For the past quarter-century, the cash cow that is Office has simply been too successful to be replaced, despite several projects targeting it over the years.

Some of you may remember that, back in 2000, part of the original .NET vision was to create a “universal canvas” that "[built] upon XML schema to transform the internet from a read-only environment into a read/write platform, enabling users to interactively create, browse, edit, annotate and analyze information," Microsoft wrote.

Over the years that canvas was going to be the web browser, or XML data structures in documents, but what we mostly got out of it was a more reliable, XML-based file format for Office documents that isn't really used for any of the clever things you could do with a semi-structured document. There are, for example, tools that can automatically combine information from a system like Microsoft Dynamics to generate an invoice or a marketing document, but the majority of documents are still manually generated, and they look very familiar.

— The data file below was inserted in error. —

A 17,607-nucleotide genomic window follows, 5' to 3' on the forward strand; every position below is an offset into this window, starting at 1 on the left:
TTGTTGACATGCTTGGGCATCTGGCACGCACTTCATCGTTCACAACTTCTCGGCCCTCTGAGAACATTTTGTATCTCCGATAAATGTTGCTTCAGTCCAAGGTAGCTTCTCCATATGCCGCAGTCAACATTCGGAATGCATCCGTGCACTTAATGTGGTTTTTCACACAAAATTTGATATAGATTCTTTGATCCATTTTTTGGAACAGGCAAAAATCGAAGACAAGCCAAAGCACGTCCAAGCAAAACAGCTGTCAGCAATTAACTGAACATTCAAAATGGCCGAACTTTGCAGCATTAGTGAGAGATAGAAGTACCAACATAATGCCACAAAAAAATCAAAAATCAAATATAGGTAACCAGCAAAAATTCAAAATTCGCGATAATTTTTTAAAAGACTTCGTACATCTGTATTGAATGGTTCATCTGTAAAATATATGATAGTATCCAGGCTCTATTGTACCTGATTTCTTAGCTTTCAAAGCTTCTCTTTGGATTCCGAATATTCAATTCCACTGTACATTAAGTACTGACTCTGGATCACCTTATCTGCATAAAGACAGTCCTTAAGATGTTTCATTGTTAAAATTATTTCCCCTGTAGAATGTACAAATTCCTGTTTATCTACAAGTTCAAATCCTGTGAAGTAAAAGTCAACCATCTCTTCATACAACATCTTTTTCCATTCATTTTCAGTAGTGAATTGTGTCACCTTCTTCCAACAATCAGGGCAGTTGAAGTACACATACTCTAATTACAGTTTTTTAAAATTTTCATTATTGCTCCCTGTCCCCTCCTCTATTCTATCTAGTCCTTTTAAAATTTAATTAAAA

The most interesting recent attempt from Microsoft to come up with a new kind of document since OneNote (which is still familiar as the digital version of a paper notebook) is Sway. Sway uses machine learning-driven design and layout to take your information and make it into something that's a bit like a web site and a bit like a mobile app and a bit like a slide deck (and a lot like what hypertext might have evolved into if prosaic documents hadn't been more useful for most people). If apps are for building a workflow out of inputting information, Sway is about persuasive ways of conveying information.